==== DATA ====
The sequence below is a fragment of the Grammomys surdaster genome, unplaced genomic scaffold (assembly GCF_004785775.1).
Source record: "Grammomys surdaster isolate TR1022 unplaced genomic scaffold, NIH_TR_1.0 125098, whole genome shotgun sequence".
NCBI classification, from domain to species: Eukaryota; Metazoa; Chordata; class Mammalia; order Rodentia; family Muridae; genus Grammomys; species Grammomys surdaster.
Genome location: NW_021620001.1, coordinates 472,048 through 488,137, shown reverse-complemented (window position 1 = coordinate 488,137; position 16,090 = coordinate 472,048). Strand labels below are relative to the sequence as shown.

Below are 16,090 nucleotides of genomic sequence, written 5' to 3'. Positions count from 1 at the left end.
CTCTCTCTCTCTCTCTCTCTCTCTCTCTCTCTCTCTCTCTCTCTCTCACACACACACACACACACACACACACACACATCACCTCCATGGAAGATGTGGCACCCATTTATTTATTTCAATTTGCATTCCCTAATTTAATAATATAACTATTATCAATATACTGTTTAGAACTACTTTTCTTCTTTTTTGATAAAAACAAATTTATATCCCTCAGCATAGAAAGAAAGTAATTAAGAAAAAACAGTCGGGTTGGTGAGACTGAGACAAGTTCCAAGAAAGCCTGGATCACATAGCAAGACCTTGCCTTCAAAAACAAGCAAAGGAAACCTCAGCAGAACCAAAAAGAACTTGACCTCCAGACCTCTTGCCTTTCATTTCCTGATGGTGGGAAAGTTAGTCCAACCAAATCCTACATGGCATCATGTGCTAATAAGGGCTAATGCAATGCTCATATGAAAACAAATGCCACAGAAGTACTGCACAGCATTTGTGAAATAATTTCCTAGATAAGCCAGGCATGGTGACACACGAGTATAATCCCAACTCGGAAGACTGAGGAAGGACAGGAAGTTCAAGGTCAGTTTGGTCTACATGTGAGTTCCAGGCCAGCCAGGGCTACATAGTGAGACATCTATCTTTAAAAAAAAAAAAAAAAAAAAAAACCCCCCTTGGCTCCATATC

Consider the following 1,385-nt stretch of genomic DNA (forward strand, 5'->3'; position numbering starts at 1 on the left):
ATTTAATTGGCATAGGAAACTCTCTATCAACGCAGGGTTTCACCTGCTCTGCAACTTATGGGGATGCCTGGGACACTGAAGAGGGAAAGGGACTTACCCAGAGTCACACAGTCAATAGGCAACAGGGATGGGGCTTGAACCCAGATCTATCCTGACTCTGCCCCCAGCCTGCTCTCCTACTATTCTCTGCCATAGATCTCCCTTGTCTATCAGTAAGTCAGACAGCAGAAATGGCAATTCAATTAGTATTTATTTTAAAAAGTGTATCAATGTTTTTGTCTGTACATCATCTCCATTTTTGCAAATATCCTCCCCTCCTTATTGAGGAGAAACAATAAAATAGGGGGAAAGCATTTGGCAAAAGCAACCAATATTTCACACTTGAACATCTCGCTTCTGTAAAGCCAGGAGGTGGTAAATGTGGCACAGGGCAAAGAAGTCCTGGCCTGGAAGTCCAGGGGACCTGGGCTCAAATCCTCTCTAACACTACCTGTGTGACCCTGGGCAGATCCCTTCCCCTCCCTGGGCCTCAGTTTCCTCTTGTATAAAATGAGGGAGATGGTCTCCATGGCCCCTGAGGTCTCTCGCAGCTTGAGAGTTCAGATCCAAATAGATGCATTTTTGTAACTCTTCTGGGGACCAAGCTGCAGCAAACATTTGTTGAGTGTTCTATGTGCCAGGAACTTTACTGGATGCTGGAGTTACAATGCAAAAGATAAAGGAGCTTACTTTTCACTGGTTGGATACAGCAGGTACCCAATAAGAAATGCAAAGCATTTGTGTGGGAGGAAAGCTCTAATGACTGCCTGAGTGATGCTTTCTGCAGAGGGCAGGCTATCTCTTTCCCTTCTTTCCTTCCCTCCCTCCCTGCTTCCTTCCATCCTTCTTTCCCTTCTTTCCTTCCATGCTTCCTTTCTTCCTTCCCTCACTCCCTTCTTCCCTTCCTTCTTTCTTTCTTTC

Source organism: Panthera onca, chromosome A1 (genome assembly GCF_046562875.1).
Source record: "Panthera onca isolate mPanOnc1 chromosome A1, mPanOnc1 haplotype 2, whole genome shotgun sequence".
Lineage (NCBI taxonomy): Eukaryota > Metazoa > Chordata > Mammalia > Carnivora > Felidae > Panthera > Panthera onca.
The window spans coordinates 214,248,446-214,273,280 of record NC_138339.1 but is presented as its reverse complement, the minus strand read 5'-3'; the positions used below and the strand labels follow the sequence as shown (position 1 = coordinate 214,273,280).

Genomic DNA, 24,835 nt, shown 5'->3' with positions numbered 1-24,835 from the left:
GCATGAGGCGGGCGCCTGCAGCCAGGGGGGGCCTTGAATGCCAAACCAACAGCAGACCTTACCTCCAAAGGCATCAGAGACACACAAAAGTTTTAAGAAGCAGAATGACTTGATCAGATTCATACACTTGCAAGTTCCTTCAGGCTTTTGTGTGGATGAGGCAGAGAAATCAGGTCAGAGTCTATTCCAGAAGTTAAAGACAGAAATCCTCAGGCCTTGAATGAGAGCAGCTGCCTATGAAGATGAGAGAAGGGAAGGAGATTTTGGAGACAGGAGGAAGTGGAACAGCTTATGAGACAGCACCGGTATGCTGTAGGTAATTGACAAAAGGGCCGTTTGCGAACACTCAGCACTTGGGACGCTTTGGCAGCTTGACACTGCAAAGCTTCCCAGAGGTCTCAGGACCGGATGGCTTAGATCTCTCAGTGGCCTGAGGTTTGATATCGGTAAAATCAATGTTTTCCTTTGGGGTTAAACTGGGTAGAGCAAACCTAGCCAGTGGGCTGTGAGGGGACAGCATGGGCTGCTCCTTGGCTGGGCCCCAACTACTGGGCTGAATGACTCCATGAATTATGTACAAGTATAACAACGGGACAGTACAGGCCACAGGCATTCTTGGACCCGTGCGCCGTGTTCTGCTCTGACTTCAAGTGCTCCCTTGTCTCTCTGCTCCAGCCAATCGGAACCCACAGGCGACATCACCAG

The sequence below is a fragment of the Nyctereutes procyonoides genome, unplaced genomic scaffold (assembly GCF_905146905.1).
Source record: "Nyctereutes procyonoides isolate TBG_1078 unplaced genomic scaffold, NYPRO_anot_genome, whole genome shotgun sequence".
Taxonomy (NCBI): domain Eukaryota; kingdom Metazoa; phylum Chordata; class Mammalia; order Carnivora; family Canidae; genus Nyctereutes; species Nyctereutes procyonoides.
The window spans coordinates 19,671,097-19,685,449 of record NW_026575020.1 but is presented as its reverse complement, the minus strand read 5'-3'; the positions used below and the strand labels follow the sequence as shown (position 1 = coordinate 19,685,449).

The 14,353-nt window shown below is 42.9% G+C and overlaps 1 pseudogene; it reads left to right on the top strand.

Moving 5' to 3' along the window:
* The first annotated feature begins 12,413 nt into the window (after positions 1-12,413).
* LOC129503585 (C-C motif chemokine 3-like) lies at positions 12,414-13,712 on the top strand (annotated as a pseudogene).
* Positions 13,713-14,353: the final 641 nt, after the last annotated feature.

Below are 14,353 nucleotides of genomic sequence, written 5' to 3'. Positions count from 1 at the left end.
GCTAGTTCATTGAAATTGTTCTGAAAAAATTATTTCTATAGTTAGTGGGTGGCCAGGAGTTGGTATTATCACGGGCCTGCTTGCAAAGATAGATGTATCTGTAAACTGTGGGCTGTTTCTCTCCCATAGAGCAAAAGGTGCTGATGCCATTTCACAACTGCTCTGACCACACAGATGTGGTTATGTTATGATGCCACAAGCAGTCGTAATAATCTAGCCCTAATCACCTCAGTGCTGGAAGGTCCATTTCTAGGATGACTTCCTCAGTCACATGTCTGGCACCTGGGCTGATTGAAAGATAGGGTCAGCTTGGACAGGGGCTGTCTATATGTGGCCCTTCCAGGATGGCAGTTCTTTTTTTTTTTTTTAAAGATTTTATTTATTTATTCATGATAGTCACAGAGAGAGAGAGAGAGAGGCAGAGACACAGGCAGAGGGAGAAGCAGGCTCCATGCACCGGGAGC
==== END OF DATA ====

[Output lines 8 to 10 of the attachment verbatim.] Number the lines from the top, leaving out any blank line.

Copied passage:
ATTTAATTGGCATAGGAAACTCTCTATCAACGCAGGGTTTCACCTGCTCTGCAACTTATGGGGATGCCTGGGACACTGAAGAGGGAAAGGGACTTACCCAGAGTCACACAGTCAATAGGCAACAGGGATGGGGCTTGAACCCAGATCTATCCTGACTCTGCCCCCAGCCTGCTCTCCTACTATTCTCTGCCATAGATCTCCCTTGTCTATCAGTAAGTCAGACAGCAGAAATGGCAATTCAATTAGTATTTATTTTAAAAAGTGTATCAATGTTTTTGTCTGTACATCATCTCCATTTTTGCAAATATCCTCCCCTCCTTATTGAGGAGAAACAATAAAATAGGGGGAAAGCATTTGGCAAAAGCAACCAATATTTCACACTTGAACATCTCGCTTCTGTAAAGCCAGGAGGTGGTAAATGTGGCACAGGGCAAAGAAGTCCTGGCCTGGAAGTCCAGGGGACCTGGGCTCAAATCCTCTCTAACACTACCTGTGTGACCCTGGGCAGATCCCTTCCCCTCCCTGGGCCTCAGTTTCCTCTTGTATAAAATGAGGGAGATGGTCTCCATGGCCCCTGAGGTCTCTCGCAGCTTGAGAGTTCAGATCCAAATAGATGCATTTTTGTAACTCTTCTGGGGACCAAGCTGCAGCAAACATTTGTTGAGTGTTCTATGTGCCAGGAACTTTACTGGATGCTGGAGTTACAATGCAAAAGATAAAGGAGCTTACTTTTCACTGGTTGGATACAGCAGGTACCCAATAAGAAATGCAAAGCATTTGTGTGGGAGGAAAGCTCTAATGACTGCCTGAGTGATGCTTTCTGCAGAGGGCAGGCTATCTCTTTCCCTTCTTTCCTTCCCTCCCTCCCTGCTTCCTTCCATCCTTCTTTCCCTTCTTTCCTTCCATGCTTCCTTTCTTCCTTCCCTCACTCCCTTCTTCCCTTCCTTCTTTCTTTCTTTC

Source organism: Panthera onca, chromosome A1 (genome assembly GCF_046562875.1).
Source record: "Panthera onca isolate mPanOnc1 chromosome A1, mPanOnc1 haplotype 2, whole genome shotgun sequence".